GUEST VIEW: Mining Week a time to celebrate a growing industry

Mining Week is an opportunity to celebrate the important role mining plays in our community.

Mining Week is an opportunity to celebrate the important role mining plays in our community.

Among Smithers’ diverse industries and sectors, including tourism, forestry and agriculture, we’ve seen exploration and mining become our area’s biggest economic driver.

In 2011, mineral exploration alone brought $220 million in investment to the Skeena region.

Smithers is the hub for the northwest’s mining industry. We’re home to the B.C. government’s regional mining office as well as dozens of companies in the drilling, expediting and assaying industries, most of which were born right here in the Bulkley Valley.

Groups such as the Smithers Exploration Group continue to work hard to strengthen this position.

We’re proud of Smithers’ award-winning School of Exploration and Mining at Northwest Community College.

Its unique brand of hands-on, experiential learning ensures local young people, especially First Nations, will have a chance to realize the promise of the mining economy.

Many of the skills students learn can be transferred to other industries, making our community even more resilient.

Our town council recognizes increased mining activity will mean growth and change for our community, and we’re getting ready.

For instance, we recently announced an agreement for the development of 102 new building lots between Dahlie Creek and Pacific Street.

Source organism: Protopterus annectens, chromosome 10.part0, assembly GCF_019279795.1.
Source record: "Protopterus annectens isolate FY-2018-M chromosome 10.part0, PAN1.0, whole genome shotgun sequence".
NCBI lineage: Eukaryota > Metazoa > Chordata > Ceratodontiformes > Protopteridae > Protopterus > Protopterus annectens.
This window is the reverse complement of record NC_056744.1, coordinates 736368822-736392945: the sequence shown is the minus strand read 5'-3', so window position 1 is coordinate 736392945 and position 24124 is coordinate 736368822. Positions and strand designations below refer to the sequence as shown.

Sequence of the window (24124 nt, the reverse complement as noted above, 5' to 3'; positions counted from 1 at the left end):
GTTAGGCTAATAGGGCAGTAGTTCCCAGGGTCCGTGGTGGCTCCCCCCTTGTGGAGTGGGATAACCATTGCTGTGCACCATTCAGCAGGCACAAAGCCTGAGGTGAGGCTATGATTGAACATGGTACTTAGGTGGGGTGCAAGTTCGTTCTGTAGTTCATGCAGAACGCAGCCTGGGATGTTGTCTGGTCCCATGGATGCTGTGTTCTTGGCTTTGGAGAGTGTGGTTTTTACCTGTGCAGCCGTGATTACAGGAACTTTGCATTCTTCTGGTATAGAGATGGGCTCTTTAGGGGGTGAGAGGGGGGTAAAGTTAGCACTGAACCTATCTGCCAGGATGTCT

We’re in the process of rezoning lands at the airport to facilitate light industrial development and looking into the feasibility of expanding our terminal.

We’re working towards building a second arena, a long-awaited amenity that will help us attract families who move to the region for jobs in the minerals sector.

Everyone recognizes growth comes with its challenges. I’m looking forward to a conference the Bulkley Valley Research Centre is organizing this fall on maximizing local benefits and managing the social and environmental effects of development.

Our success in mining owes a lot to the remarkable individuals who are the backbone of our local industry, from early prospectors working claims in Silver King Basin and on Hudson Bay Mountain to today’s entrepreneurs, geologists and educators.

I appreciate the insights and experience of those who lead today’s industry.

Smithers has deep roots in exploration and mining, an exciting industry based on optimism, innovation, and an enduring curiosity about what lies beneath the earth’s surface.

Taylor Bachrach

Mayor of Smithers